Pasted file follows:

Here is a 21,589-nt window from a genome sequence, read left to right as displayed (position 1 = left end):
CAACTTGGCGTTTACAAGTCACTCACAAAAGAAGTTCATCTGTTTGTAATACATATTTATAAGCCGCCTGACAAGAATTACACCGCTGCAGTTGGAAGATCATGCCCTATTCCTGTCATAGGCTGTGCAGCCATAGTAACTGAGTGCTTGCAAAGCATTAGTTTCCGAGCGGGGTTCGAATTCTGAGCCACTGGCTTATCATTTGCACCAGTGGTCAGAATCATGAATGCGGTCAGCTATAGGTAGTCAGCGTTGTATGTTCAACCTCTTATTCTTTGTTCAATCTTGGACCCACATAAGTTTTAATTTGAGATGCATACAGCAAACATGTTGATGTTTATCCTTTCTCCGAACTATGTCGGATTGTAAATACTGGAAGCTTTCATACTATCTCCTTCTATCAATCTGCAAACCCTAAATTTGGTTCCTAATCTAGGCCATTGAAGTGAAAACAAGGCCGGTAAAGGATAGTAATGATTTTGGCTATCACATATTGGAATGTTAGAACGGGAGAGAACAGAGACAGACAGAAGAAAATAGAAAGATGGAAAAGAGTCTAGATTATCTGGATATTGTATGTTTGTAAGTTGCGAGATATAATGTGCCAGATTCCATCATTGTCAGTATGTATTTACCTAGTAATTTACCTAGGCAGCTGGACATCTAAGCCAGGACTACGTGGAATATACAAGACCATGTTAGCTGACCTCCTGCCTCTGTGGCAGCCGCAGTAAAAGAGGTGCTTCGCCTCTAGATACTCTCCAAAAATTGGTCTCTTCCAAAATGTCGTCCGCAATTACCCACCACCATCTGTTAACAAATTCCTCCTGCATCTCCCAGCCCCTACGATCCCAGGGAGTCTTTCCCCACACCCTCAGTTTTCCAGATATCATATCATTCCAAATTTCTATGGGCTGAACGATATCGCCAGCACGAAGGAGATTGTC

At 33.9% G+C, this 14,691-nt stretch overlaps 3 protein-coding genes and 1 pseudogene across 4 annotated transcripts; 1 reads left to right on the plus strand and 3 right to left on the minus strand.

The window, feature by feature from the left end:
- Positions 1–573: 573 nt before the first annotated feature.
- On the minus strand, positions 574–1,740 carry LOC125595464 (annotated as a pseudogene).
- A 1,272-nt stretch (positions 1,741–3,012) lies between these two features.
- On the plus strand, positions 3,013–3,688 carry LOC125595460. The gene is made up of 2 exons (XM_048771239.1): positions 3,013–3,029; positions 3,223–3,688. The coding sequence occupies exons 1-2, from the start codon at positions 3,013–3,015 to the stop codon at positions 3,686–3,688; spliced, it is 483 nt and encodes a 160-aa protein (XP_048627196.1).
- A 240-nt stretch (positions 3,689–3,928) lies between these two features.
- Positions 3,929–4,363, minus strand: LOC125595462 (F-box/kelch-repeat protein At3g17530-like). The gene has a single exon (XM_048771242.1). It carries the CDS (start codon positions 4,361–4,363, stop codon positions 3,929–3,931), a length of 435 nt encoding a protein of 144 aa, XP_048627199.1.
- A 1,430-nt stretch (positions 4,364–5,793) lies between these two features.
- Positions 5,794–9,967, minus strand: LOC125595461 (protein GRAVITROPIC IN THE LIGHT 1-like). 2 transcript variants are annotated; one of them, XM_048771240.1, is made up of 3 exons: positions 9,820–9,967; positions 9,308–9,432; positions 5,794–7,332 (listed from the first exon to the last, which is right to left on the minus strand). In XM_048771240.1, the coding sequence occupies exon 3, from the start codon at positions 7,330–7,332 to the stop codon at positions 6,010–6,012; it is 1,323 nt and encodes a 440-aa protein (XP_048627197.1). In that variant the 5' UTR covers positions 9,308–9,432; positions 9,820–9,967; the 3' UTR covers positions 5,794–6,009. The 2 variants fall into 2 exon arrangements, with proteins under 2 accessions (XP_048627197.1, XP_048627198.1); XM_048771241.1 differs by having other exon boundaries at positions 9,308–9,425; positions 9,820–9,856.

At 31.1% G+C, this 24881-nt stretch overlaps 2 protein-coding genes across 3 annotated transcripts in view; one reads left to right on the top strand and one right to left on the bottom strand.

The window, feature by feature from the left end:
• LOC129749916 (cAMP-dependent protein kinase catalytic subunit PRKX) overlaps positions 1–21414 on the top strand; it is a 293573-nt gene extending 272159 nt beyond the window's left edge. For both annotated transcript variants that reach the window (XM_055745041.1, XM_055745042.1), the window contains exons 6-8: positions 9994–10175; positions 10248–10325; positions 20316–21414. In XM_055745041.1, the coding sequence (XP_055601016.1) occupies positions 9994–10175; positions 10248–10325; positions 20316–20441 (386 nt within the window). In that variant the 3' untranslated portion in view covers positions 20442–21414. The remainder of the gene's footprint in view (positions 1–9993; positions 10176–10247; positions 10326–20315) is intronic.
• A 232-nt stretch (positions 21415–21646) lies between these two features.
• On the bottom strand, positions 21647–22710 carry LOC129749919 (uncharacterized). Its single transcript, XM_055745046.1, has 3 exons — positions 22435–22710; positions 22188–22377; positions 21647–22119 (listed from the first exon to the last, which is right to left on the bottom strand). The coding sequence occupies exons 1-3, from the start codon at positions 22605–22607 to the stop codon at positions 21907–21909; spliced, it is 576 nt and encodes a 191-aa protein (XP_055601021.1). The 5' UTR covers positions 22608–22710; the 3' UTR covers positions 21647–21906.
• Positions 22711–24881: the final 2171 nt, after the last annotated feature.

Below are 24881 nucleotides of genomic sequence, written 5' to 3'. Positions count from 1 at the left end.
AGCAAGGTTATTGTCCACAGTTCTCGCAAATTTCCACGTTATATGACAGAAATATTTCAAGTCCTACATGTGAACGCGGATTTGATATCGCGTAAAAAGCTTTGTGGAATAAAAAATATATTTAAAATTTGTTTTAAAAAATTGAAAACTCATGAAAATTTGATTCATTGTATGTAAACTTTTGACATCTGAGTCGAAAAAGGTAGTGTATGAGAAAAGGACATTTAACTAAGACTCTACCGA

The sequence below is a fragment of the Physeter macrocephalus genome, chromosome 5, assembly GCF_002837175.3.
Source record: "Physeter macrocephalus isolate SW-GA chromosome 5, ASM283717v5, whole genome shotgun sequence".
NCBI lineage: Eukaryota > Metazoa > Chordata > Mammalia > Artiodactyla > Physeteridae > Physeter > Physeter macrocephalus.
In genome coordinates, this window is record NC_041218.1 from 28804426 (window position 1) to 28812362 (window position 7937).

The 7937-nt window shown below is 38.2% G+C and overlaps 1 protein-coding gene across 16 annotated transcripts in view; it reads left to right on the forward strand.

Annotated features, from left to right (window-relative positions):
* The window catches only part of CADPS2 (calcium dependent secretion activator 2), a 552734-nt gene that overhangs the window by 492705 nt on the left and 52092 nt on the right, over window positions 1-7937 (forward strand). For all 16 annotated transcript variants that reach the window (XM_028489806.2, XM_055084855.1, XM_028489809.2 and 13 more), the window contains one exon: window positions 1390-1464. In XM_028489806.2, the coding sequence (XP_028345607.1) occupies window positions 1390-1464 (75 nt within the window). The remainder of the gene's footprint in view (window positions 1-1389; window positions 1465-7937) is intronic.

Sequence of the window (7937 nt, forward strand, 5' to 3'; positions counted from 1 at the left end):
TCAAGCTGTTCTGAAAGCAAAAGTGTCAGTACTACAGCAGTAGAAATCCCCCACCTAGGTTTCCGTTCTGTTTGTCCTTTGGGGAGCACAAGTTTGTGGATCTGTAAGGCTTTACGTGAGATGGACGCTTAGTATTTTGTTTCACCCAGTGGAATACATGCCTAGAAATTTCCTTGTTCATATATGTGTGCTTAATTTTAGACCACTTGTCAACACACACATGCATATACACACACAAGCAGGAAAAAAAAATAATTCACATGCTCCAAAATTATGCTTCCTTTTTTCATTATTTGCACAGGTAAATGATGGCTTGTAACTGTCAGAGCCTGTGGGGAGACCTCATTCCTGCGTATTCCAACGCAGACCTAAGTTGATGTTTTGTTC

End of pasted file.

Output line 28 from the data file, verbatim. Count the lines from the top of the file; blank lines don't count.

Sequence of the window (7937 nt, forward strand, 5' to 3'; positions counted from 1 at the left end):